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Peechi-Vazhani Wildlife Sanctuary
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This sanctuary lies in Kerala's Thrissur district between the latitudes of 10o28'0.48"N and 10o40'10.92"N and the longitudes of 76o18'22.68"E and 76o28'40.44"E. It was established in 1958 and covers a total area of 125 sq km. Chimmony Wildlife Sanctuary lies immediately to the east and the forests of Palakkad division are to the north. Unfortunately, connectivity between the Peechi forest range and the Vazhani forests has been disrupted by the Trichur-Palakkad National Highway. There are also two dams present within the boundaries of the protected area (Islam and Rahmani 2004). The altitudinal range in this sanctuary is from 36-863 m and annual average rainfall is approximately 2,643 mm (SRTM 2003, Krishnaswamy et al. in prep).

The major vegetation types in the sanctuary are-low elevation evergreen forest (Dipterocarpus indicus-Dipterocarpus bourdilloni-Strombosia ceylanica type), semi-evergreen forests and secondary moist deciduous forest (Lagerstroemia microcarpa-Tectona grandis-Dillenia pentagyna type) (Franceshi et al. 2002).

Peechi-Vazhani Wildlife Sanctuary has been designated as an Important Bird Area owing to the presence of a globally threatened species, the broad-tailed grass warbler (Schoenicola platyura), seven of the 16 Western Ghats endemic birds and seven of the 15 species whose distributions are largely or wholly confined to the Indian Peninsula Tropical Moist Forest biome (Islam and Rahmani 2004). So far 177 avian species have been recorded from this protected area. Some of the interesting species are-Malabar grey hornbill (Ocyceros griseus), Wynaad laughing-thrush (Garrulax delesserti), white-bellied treepie (Dendrocitta leucogastra), small green-billed malkoha (Phaenicophaeus viridirostris), Malabar trogon (Harpactes fasciatus), crimson-breasted barbet (Megalaima rubricapilla) and Malabar whistling-thrush (Myiophonus horsfieldii) (Islam and Rahmani 2004). This sanctuary is also a wintering site for several Himalayan birds such as the large-crowned leaf warbler (Phylloscopus occipitalis), rufous-tailed flycatcher (Muscicapa ruficaudata), blue-headed rock-thrush (Monticola cinclorhynchus), pied thrush (Zoothera wardii) and brown-breasted flycatcher (Muscicapa muttui) (Islam and Rahmani 2004). A recent survey recorded the presence of the lesser fish eagle (Ichthyophaga humilis), which until recently was only known from the foothills of the Himalayas. This findings establish that the three wildlife sanctuaries, Peechi-Vazhani, Chimmony and Parambikulam act as an important conservation zone for this and other globally threatened species (PA Update 2006).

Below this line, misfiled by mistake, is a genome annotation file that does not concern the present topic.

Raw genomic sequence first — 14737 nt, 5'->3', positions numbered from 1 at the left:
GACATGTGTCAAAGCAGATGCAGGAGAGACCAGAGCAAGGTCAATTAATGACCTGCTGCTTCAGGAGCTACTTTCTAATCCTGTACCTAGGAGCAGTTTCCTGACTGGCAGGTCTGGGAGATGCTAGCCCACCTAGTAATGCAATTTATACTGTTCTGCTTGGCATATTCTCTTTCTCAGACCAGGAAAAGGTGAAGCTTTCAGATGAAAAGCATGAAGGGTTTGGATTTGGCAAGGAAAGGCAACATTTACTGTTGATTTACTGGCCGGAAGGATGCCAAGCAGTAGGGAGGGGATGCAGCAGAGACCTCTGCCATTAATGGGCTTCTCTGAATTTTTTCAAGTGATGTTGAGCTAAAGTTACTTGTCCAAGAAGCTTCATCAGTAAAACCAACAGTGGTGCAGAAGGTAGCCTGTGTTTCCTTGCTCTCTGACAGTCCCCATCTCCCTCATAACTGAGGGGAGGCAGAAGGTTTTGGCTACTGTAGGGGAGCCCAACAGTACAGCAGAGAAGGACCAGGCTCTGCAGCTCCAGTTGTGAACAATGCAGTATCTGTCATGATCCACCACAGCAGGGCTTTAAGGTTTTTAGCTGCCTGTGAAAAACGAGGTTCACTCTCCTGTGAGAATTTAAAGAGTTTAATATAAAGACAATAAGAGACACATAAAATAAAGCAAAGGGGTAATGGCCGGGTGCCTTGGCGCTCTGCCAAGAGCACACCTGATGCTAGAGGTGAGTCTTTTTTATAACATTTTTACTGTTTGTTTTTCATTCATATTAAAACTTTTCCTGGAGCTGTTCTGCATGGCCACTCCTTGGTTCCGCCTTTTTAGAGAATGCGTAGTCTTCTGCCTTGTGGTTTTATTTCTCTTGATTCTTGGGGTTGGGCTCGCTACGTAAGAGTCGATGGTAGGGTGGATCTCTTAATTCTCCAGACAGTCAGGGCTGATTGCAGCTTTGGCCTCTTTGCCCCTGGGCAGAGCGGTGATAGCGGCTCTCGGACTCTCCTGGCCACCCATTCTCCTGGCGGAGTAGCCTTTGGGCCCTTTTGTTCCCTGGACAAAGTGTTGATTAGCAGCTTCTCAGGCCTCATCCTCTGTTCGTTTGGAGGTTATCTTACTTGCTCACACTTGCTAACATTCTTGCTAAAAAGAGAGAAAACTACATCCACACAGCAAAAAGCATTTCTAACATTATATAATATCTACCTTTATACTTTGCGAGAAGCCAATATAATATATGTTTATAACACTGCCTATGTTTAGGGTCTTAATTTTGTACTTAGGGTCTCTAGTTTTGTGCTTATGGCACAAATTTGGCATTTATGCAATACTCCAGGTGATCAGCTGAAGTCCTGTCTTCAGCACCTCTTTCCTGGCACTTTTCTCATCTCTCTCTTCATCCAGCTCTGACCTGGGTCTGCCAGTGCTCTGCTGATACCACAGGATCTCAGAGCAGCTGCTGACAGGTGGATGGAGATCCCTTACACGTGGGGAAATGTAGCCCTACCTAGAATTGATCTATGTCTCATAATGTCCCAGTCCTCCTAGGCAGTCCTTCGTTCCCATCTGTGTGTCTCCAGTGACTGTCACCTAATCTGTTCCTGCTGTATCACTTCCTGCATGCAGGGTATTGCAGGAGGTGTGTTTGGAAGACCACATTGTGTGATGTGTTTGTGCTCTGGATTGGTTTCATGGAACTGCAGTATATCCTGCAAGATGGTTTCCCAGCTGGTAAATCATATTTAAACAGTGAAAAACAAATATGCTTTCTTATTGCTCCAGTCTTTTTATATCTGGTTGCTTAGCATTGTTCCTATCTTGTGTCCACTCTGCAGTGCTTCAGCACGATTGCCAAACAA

All the wide-ranging globally threatened mammals found in the Western Ghats are present in this sanctuary including, Asian elephant (Elephas maximus), tiger (Panthera tigris) and wild dog (Cuon alpinus). Herbivores recorded from this protected area include-gaur (Bos gaurus), sambar (Cervus unicolor), chital (Axis axis) and muntjak (Muntiacus muntjak). Endemic and globally threatened mammals found here are the Nilgiri langur (Trachypithecus johnii), lion-tailed macaque (Macaca silenus), slender loris (Loris lydekkerianus) and Malabar giant squirrel (Ratufa indica) (Islam and Rahmani 2004).

This is one of the few protected areas where studies of reptilian diversity have been conducted. A total of 31 reptile species have been recorded here including endemics such as the Travancore tortoise (Indotestudo travancorica) , gliding lizard (Draco dussumieri), forest calotes (Calotes rouxi and C. ellioti) and dwarf gecko (Cnemaspis waynadensis) (Thomas and Easa 1997).

The main threats to the sanctuary come from grazing of livestock and fuelwood collection by neighboring villagers. There are many tourists visiting the sanctuary and the influx needs to be regulated. Approximately 1.7 sq km of land within the boundaries belongs to the Malaya tribal communities who practice small scale cultivation of paddy, tapioca rubber and coconut. They also depend on non-timber forest produce collection for their livelihood (Islam and Rahmani 2004).


Franceschi, D., Ramesh, B.R. and Pascal, J.P. 2002. Forest map of South India: Coimbatore-Thrissur. French Institute, Pondicherry, India.

Islam, M. Z., and Rahmani, A. R. 2004. Important bird areas in India: priority sites for conservation. Indian Bird Conservation Network: Bombay Natural History Society and Birdlife International, UK.

Krishnaswamy, J., Mehta, V., Kiran MC. Interpolation of annual rainfall data of Western Ghats using ordinary kriging.(in prep.)

PA Update. 2006. Bird survey in Peezi Vazhani and Chimmony WLSs adds 32 new species. December 12(6) 64:9

Thomas, J. and Easa, P.S.1997. Reptile fauna of Peechi-Vazhani Wildlife Sanctuary. Cobra. 29:14-18.

SRTM 2003. Shuttle Radar Topography Mission Digital Elevation Data, 3 ArcSecond,

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